The Ostrich and the Phoenix

This week, the main economic headline was that claimant counts had fallen to their lowest levels since 1975 which, according to the Assembly’s press office, shows the vibrancy of the Welsh economy at a time when the rest of the UK is facing recession.

Yet again, we are witnessing the old political trick of spinning one selective positive statistic which suits a government’s immediate needs, whilst the overall state of the Welsh economy is conveniently ignored.

For example, if one examines the unemployment statistics more carefully, it can be seen that claimant count is only a small part of the picture. Indeed, the proportion of the working age adult population in Wales without a job has increased during the last four and a half year period and we now have 35,000 more of the economically inactive in Wales looking for a job (an increase of 39 per cent since 2003) and 11,000 more unemployed.

The high level of economic inactivity is just one indicator of serious structural problems with the Welsh economy. We remain the poorest region in the UK, despite thousands of new jobs being created and billions of additional funding provided from Treasury and Europe. More worryingly, data from Eurostat released last week shows that we are now less prosperous than some parts of the former Soviet Bloc countries in Central and Eastern Europe.

Despite claims that “recent trends show Wales is proving its ability to compete in today’s climate of global competition”, the actual evidence does not bear that out, as this blog has reiterated time and time again.

We have the lowest amount of R&D private sector spending of any UK region, the lowest mean weekly full-time earnings in the UK and, only a few days ago, productivity per job in Wales was revealed to be lower than any other part of the UK. Thousands of well-paid manufacturing jobs have been lost and the amount of capital expenditure being brought into Wales by foreign firms - the most important component in improving productivity - has declined.

That is hardly the foundation for a strong knowledge-based economy and even the one bright light on our innovation potential, namely the university sector, is facing massive cutbacks as the number of applicants to Welsh institutions has taken a dramatic fall of over ten per cent since last year (as opposed to a seven per cent increase across the UK).

Yet, whilst we are facing such a crisis, the Assembly pretends that nothing is wrong with the Welsh economy. Without any thought for the future, it continues to slash budgets within enterprise and innovation with the inevitable knock-on effect for the morale of business support staff and thousands of Welsh businesses they help every year.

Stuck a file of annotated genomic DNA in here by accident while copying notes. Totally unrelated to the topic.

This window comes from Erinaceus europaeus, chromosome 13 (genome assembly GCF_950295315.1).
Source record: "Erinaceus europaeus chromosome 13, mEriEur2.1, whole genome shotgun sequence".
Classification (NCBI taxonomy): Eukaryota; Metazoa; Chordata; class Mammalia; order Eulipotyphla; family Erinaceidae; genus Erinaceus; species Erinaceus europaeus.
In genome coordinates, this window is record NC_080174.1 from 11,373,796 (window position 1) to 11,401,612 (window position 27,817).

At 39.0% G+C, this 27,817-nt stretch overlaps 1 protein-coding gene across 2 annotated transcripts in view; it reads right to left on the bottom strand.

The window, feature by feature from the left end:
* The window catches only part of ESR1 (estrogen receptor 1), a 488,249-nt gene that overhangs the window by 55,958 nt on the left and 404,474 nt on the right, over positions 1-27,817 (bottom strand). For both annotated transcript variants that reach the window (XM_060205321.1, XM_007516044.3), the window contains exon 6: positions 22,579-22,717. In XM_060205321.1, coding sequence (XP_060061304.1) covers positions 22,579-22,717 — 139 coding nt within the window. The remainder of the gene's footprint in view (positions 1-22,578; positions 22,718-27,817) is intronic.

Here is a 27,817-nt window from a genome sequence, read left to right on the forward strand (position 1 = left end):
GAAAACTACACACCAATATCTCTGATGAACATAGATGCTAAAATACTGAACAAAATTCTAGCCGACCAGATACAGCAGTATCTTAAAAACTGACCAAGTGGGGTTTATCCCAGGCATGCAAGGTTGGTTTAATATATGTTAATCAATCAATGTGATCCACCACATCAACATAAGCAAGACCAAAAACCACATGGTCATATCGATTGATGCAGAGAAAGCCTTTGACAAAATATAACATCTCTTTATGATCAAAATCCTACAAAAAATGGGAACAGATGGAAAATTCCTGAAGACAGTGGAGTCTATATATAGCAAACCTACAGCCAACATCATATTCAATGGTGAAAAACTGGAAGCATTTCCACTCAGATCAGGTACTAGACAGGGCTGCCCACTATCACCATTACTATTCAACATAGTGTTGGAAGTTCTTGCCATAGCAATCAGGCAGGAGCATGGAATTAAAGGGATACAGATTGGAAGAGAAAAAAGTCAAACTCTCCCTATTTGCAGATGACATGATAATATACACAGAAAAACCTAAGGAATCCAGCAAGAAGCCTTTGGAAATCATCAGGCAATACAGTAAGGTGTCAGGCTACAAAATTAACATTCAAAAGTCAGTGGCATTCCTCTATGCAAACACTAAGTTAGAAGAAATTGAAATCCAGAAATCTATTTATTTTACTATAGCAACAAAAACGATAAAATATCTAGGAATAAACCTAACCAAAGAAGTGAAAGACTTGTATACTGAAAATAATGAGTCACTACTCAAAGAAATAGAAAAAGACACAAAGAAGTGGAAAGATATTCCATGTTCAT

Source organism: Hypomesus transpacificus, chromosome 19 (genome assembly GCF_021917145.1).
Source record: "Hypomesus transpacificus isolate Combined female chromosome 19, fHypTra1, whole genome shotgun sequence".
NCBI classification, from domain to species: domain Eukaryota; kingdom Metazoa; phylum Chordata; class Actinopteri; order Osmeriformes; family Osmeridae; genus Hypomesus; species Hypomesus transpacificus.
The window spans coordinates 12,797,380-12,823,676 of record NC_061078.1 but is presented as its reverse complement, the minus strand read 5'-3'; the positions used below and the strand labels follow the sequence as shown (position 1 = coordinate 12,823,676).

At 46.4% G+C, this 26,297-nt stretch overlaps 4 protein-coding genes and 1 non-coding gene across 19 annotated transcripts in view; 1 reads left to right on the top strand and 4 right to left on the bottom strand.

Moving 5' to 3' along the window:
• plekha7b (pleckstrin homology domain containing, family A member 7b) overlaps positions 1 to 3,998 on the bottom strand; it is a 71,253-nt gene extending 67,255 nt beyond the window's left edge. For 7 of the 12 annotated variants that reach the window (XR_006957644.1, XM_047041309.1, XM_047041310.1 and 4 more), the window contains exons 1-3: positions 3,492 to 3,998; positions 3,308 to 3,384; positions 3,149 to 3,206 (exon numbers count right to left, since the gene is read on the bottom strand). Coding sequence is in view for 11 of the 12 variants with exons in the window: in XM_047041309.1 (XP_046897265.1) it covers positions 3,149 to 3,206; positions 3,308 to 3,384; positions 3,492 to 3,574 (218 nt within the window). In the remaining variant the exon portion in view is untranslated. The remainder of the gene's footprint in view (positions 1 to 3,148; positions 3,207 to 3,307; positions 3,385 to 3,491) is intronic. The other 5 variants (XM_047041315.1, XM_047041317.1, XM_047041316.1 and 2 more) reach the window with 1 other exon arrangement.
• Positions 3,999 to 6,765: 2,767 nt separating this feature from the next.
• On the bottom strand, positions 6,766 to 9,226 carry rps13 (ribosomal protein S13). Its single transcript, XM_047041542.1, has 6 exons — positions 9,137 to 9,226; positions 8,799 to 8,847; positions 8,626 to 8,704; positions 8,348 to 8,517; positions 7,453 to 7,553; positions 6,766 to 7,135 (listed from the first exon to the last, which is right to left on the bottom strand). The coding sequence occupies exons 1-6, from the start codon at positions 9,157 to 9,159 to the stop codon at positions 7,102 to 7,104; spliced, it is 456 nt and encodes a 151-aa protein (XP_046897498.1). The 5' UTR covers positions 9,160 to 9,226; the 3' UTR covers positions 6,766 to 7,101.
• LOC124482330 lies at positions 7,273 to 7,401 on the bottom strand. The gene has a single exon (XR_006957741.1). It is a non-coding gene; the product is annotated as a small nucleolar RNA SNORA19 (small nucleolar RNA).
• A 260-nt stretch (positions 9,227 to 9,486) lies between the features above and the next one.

It is abandoning assistance for entrepreneurship, which will have an effect on the numbers of new firms needed to rejuvenate an economy such as ours, and it is failing to close the funding gap between higher education in Wales and England, making our research institutions less competitive than others across the border.

Rather than being the dragon economy, it would seem that the Assembly is quickly making us the ostrich economy, with ministers carefully selecting small ‘victories’ out of a miasma of statistics whilst burying their heads firmly in the sand to ignore the real hard evidence of low investment, low R&D spend and low productivity.

Despite this, I do believe that we have the potential for real economic greatness.
For example, we have entrepreneurial young people across our nation who, if motivated and supported, could create thousands of exciting new ventures; we have world class research departments within our university sector where the technologies of the future could emerge if they were properly funded; and finally, and most importantly, we have a small business sector which, as the fast Growth 50 project has shown every year for the last decade, can compete with the best in the UK, and if they were operating on a level playing field, could become supergrowth firms like Admiral and market leaders in their sectors.

Best of all, we also have £1.3 billion of European funding available to support these key factors although this time round, we cannot afford to squander it on vanity projects that have no effect on improving the prosperity of this nation.

As the various political parties gather for their spring conferences, politicians have a simple decision to make over their plans for the future of Wales.
Do they want an ostrich economy where we continue to ignore the realities of a changing world or do we go for a phoenix economy, where Wales can emerge from the ashes of its current position and become a real player on the world stage?

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